Image via the Toronto Star
The Trump administration is not making it easy to predict what a NAFTA renegotiation will look like for Canada.
On the one hand are demands from the U.S. president for a “fair” new framework for North American trade that puts American workers first. On the other are suggestions from Trump’s commerce secretary, Wilbur Ross, that the significant concessions Canada and Mexico made in the defunct Trans-Pacific Partnership — a decidedly unfair deal — are an obvious starting point for NAFTA 2.0.
While this is a difficult situation, Canada is not defenceless. In fact, Canada should call Trump’s bluff by championing a fairer distribution of the benefits of trade — presumably the idea behind the Trudeau government’s ambitions to usher in a new generation of “progressive trade” agreements.
Anxiety about trade and globalization runs deep and goes beyond Trump’s core supporters.
Canada’s negotiating agenda will need to reflect that reality. It just so happens there are ways to redo or replace NAFTA to make it a better deal for workers in all three countries.
An obvious first step is to include strong, fully enforceable labour standards. Mexican workers, whose real wages have stagnated under NAFTA, and who are rarely free to join independent unions, would be the primary beneficiaries. But rising wages and improved working conditions in Mexico and many Southern U.S. states would provide support for the same in the rest of North America.
The Trump administration’s talk of strengthening NAFTA’s rules of origin (i.e., higher North American content quotas for duty free access) could also benefit North American manufacturing workers by discouraging the use of high levels of offshore content, such as auto parts from Asia.
Another area where Trump has blown hot and cold is on investment protection in NAFTA. Canada is the most-sued of the three countries under a controversial investor-state dispute settlement process in the agreement. Bad rulings, such as when Bilcon, a U.S. mining company, recently won damages for the impact on its investment of a rigorous environmental assessment process, put a chilling effect on legitimate public policy.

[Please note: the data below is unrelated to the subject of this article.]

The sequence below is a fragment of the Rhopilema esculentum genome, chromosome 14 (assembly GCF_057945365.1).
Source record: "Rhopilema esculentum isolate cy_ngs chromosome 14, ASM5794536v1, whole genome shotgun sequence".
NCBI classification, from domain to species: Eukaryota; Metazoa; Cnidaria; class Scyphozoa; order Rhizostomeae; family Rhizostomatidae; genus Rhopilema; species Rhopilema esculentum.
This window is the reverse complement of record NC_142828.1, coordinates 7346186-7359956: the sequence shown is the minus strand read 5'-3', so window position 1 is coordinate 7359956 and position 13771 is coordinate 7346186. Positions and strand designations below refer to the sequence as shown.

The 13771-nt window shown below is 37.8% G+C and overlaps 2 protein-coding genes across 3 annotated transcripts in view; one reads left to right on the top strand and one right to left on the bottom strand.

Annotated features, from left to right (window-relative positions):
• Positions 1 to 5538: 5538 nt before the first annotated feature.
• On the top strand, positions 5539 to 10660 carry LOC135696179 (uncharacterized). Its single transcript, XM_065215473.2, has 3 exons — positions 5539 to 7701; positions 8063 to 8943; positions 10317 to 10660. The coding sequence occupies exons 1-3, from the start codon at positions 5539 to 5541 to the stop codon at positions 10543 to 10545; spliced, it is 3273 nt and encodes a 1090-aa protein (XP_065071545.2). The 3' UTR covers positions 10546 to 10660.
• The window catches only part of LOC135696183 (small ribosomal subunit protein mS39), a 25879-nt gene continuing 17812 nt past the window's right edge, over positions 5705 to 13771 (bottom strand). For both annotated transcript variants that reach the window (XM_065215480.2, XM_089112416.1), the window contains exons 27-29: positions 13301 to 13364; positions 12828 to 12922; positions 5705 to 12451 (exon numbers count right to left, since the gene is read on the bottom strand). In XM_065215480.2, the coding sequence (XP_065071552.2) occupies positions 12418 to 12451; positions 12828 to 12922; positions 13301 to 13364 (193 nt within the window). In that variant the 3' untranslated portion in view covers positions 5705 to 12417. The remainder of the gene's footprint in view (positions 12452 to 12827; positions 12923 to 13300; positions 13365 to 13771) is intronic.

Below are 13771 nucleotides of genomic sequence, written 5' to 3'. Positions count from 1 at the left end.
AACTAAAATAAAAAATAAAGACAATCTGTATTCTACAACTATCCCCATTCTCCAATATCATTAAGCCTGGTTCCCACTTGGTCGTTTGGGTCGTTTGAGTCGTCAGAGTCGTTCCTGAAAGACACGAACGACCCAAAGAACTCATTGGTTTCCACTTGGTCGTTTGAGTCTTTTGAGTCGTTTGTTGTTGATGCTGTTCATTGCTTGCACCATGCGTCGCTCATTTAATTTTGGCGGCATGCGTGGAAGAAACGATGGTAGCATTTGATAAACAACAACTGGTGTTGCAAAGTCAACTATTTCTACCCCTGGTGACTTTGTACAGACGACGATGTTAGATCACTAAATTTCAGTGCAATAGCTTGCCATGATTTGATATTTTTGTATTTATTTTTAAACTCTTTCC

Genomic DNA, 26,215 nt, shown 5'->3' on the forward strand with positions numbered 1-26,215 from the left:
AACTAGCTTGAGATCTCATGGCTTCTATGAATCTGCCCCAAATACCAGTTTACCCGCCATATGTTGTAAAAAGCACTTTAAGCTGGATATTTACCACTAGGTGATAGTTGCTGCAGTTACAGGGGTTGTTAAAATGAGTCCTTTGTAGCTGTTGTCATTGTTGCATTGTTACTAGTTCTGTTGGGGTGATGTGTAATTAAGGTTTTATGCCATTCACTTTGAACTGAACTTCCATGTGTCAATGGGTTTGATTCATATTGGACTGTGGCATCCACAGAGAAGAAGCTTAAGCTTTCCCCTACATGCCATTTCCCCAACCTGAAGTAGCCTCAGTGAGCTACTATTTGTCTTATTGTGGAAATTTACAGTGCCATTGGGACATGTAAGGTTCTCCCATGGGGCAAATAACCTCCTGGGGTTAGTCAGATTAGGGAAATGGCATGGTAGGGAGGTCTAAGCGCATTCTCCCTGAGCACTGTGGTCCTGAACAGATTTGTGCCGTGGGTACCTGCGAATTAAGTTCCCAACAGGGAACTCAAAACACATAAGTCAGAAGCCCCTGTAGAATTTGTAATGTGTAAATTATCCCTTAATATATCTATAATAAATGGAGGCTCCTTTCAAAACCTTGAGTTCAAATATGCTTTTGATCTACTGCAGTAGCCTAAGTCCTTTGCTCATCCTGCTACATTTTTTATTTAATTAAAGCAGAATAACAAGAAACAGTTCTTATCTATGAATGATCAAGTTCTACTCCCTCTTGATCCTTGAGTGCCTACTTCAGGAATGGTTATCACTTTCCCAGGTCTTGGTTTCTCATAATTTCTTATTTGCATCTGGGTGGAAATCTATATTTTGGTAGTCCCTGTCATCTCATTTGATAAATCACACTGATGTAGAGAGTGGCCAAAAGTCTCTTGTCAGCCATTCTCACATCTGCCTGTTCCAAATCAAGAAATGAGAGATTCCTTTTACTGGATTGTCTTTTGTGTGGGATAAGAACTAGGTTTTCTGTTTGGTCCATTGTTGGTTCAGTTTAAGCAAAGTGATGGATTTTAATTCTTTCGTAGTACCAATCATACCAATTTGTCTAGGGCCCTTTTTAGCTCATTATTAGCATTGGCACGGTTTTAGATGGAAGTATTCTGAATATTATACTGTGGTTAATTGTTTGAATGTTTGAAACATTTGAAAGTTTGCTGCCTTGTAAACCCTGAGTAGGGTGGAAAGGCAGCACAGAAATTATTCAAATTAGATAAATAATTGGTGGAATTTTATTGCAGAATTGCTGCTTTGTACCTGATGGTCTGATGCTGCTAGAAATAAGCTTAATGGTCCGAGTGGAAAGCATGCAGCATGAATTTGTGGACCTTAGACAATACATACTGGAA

The U.S., meanwhile, has never lost a case. There is no room for these unreasonable investor protections in any truly fair NAFTA update.
The Trump administration intends to bolster Buy American purchasing policies, which could side-swipe Canadian suppliers. But the government’s standard response — to seek an exemption for Canadian goods — has fallen short before and will fare much worse today.
Canada could instead propose reciprocal “Buy North American” policies for new public infrastructure spending. If this is rejected, Canada should maximize national economic spinoffs on its own planned public investments through Buy Canadian policies.
While these changes would all make NAFTA moderately more worker-friendly, there are lines that Canada should not cross.
With U.S. industries teeing up a long list of trade remedy challenges against Canadian industries (lumber, aircraft, steel and aluminum), Canada can hardly give in to U.S. demands to eliminate or weaken NAFTA’s Chapter 19 binational review process. If anything, it needs to be strengthened. U.S. trade authorities have dragged out the process beyond agreed timelines and are reluctant to comply with panel rulings, most obviously when it comes to lumber.
Nor should Canada tolerate Trump’s scapegoating of Canadian dairy farmers. Ditching supply management would simply put our dairy farmers in the same predicament as their U.S. counterparts, who suffer from the effects of overproduction and farm-gate prices that fall below production costs.
Commerce Secretary Ross says Canada has an “anti-patent” position when it comes to pharmaceuticals, which is both false and worrisome. It would be exorbitantly expensive for Canadian consumers and our health care system if we gave in to pressure to align our system with excessive patent protection in the U.S.
In general, Canada’s immediate priority should be maintaining its tariff-free access to the U.S. market. But it is not too early to be considering an exit strategy.
If NAFTA were to come apart, perhaps through an executive order from Trump if Canada or Mexico balks at U.S. demands, WTO-bound tariff rates would then apply. This would be disruptive, but not catastrophic.
Under that scenario, Canadian exporters could face an additional US$3.5-5 billion in customs duties, equivalent to the value of 1.25 to 1.8 per cent of current exports. That’s a speed bump, for sure, but would not bring trade to a screeching halt.
If an “America First” NAFTA would be worse for Canada than the multilateral alternative, we can and should walk away from the table.
Scott Sinclair is a senior researcher with the Canadian Centre for Policy Alternatives and director of the centre’s Trade and Investment Research Project.
This op-ed was first published in the Toronto Star.